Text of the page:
[Ifeffit] Questions on Correlated Debye in FEFF6

Matt Newville newville at cars.uchicago.edu
Fri Jun 19 10:04:00 CDT 2015

Hi Doran, Bruce,

Sorry for not responding earlier, and thanks Bruce for giving links.  I'll
make a few comments, which might suggest why I was hesitant to respond

On Thu, Jun 11, 2015 at 2:18 PM, Bennett, Doran (D) <dbennett1 at dow.com>

>  Hi Everyone,
> I have just recently begun learning about EXAFS and running EXAFS
> simulations using FEFF6. I have a few very basic questions about the
> underlying calculations for the correlated Debye model implemented in FEFF6
> (called by "DEBYE" keyword). For the questions below, I am assuming I input
> a single crystallographic structure and want the correlated Debye model to
> simulate the influence of a thermal distribution on the EXAFS spectrum.  I
> would appreciate any insight you can give me into the questions below. I
> would also welcome any and all references for the original papers where
> that is appropriate.
> 1. Are the Debye-Waller factors calculated for each path individually? (It
> seems like they should be since the paths will have different levels of
> influence from the thermal distribution of atomic positions)

Yes, they are.

> 2. Assuming the DW factors are calculated path-by-path, is the magnitude
> of the DW  factor determined by assuming the total path length R is the
> appropriate length to use for the correlation term in the Debye spectral
> density? It seems like it would not be reasonable to treat all paths of the
> same R as having the same Debye-Waller factor since a single scattering
> path and multiple scattering paths are perturbed by a different set of
> relative atomic motion that are likely to have different correlations. I
> couldn’t locate a clear statement about how this calculations is actually
> done within the code.

DW Factors are calculated for each path, R does matter, but so does the
path geometry.  Bruce gave two links to the ifeffit / larch side of the
calculation.  The sigms.f link is the one that really does the meat of the

> 3. Is the C1 shift that results from the vibrational motion normal to the
> bond axis along a path incorporated in the calculation? (Presumably using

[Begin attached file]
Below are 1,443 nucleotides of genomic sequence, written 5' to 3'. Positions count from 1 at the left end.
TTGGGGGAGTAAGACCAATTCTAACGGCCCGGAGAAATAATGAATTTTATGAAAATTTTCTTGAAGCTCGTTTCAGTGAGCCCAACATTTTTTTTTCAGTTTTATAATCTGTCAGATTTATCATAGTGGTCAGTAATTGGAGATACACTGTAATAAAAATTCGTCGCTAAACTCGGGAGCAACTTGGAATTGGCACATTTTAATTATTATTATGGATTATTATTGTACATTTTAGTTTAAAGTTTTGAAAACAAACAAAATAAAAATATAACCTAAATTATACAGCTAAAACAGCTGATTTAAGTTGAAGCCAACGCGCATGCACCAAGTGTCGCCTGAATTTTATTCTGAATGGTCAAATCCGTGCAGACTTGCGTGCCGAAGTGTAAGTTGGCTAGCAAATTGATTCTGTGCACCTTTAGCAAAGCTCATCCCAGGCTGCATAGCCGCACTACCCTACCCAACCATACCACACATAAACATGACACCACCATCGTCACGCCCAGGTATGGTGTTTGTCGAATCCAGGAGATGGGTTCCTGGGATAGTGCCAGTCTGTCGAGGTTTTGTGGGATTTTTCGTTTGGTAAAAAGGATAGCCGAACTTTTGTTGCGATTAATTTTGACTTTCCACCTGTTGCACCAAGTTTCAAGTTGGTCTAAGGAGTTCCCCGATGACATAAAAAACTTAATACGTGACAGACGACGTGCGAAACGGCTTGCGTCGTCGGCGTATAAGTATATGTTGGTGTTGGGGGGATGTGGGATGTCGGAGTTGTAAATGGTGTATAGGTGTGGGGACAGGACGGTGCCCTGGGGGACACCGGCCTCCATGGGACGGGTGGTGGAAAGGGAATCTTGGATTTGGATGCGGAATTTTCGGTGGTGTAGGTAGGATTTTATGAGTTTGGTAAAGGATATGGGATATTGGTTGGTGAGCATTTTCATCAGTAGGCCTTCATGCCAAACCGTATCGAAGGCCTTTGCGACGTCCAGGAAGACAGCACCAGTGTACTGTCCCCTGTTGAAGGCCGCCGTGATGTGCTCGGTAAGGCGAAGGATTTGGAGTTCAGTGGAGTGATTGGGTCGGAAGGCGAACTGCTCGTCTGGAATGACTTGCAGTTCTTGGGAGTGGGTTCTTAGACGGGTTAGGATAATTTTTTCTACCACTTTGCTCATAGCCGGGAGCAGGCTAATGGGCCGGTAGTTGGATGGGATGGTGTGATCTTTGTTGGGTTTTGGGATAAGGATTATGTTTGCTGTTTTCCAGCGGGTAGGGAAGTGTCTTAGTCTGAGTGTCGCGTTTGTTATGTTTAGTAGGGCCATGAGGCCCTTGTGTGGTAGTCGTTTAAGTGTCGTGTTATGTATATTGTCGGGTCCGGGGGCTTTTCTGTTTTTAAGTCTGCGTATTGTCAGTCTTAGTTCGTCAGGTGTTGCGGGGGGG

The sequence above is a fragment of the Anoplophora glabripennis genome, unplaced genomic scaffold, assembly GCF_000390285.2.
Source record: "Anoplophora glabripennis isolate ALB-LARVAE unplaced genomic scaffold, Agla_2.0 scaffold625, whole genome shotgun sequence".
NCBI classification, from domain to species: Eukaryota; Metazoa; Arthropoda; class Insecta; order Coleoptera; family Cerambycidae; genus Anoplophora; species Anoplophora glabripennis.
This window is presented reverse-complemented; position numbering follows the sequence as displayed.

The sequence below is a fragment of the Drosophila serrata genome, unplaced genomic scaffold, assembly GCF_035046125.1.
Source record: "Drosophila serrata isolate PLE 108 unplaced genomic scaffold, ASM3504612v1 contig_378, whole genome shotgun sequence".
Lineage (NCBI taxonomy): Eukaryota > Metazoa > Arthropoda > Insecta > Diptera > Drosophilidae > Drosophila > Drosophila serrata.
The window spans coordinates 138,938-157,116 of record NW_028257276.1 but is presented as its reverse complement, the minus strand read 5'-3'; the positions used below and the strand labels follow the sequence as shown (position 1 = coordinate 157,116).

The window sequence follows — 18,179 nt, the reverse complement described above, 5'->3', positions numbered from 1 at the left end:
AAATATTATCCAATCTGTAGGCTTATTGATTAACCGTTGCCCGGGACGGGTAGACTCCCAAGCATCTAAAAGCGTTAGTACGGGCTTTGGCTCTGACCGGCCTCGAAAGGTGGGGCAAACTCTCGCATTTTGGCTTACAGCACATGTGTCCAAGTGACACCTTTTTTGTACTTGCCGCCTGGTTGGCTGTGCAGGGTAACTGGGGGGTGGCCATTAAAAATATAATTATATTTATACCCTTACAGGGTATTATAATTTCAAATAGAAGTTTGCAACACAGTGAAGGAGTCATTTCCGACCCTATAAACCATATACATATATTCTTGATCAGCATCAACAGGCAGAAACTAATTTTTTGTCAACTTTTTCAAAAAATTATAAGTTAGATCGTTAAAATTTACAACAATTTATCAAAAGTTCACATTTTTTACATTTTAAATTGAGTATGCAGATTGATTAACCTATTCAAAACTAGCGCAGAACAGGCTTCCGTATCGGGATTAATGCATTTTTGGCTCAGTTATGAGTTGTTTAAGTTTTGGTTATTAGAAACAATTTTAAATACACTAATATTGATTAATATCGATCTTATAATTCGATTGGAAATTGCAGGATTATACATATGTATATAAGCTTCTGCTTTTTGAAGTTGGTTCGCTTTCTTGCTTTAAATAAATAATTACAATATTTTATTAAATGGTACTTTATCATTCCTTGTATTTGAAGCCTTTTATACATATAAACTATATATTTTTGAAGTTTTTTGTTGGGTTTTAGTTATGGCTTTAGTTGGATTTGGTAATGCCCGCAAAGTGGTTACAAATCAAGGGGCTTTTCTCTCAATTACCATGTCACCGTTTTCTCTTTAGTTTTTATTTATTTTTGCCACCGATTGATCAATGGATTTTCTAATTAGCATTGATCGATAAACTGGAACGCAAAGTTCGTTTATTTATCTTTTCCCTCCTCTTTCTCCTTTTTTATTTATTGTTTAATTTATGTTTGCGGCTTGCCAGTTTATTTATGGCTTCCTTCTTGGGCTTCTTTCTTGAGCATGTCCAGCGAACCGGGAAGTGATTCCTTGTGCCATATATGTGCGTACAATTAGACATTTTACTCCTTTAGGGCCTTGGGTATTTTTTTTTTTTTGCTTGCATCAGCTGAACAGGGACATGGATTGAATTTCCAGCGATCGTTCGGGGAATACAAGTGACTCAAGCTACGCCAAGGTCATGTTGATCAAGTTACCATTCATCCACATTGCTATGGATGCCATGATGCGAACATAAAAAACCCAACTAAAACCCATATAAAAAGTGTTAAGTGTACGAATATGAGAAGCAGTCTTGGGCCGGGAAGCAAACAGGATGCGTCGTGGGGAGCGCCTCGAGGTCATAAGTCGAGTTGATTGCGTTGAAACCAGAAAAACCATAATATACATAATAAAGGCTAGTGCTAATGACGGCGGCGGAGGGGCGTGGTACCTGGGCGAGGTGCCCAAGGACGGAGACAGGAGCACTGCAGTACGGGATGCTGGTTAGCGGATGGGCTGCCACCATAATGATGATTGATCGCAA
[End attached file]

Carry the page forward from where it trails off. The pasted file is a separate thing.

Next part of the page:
> \Delta C1 = sigma_perp^2/(2<r>)) And is this formula still appropriate in
> multiple-scattering paths?

OK, I apologize in advance for ranting here.  The literature is chock full
of this sort of nomenclature and discussions.  In my view, there is much
confusion about this throughout the literature and community.   Yeah, I am
sort of saying "everyone else is wrong".

Single-Scattering XAFS is exactly one-dimensional.  It is sensitive to R.
There is no perpendicular and no parallel.  There is, quite simply, nothing
to be perpendicular to.    Similarly,  sigma is the variance in interatomic
distance.  There is no directionality at all to this quantity.  If you see
sigma_perp or sigma_par in a paper or any discussion of XAFS, you can be
assured that it is wrong.  It would be easy to suggest that this work
should be ignored, but there is so much literature with this in it that it
cannot be ignored.   Many people publishing work understand the subtle
distinctions, but the confusion caused is a problem.

Vibrations give a distribution of interatomic distances, which is all XAFS
is sensitive to.   If you're comparing interatomic distances from XAFS to
the distances between lattice points, then vibrations will indeed cause a
difference in these two distances, with the interatomic distance being
larger than the distance between lattice points.   This difference will
scale as sigma2/r (where sigma is the variance in interatomic distances),
under some assumptions about how the motions of the two atoms around their
respective lattice points are correlated.   This is actually well-described
in the literature.

This difference between interatomic distance and the distance between
lattice points is absolutely NOT accounted for in any part of the XAFS
calculation.  The XAFS calculation is concerned with interatomic distances,
not distance between lattice points.

There is a similar term in the XAFS equation that is a correction to
getting accurate interatomic distances in the presence of vibrations that
also scales as sigma2.   This correction accounts  for the effect of having
a distribution of R in the 1/R^2 term in the XAFS equation.  Again, this is
to get accurate interatomic distances, not distances between lattice points.

To the extent that the formalism applies to multiple scattering, the
angular extent of such vibrations is not directly accounted for, only the
effect on the half path length R.

>  4. Assuming the C1 shift is incorporated, does the correlated Debye
> model assume that the perpendicular and parallel displacements have the
> same spectral density?

There is no perpendicular to R.
Sorry for the rant.

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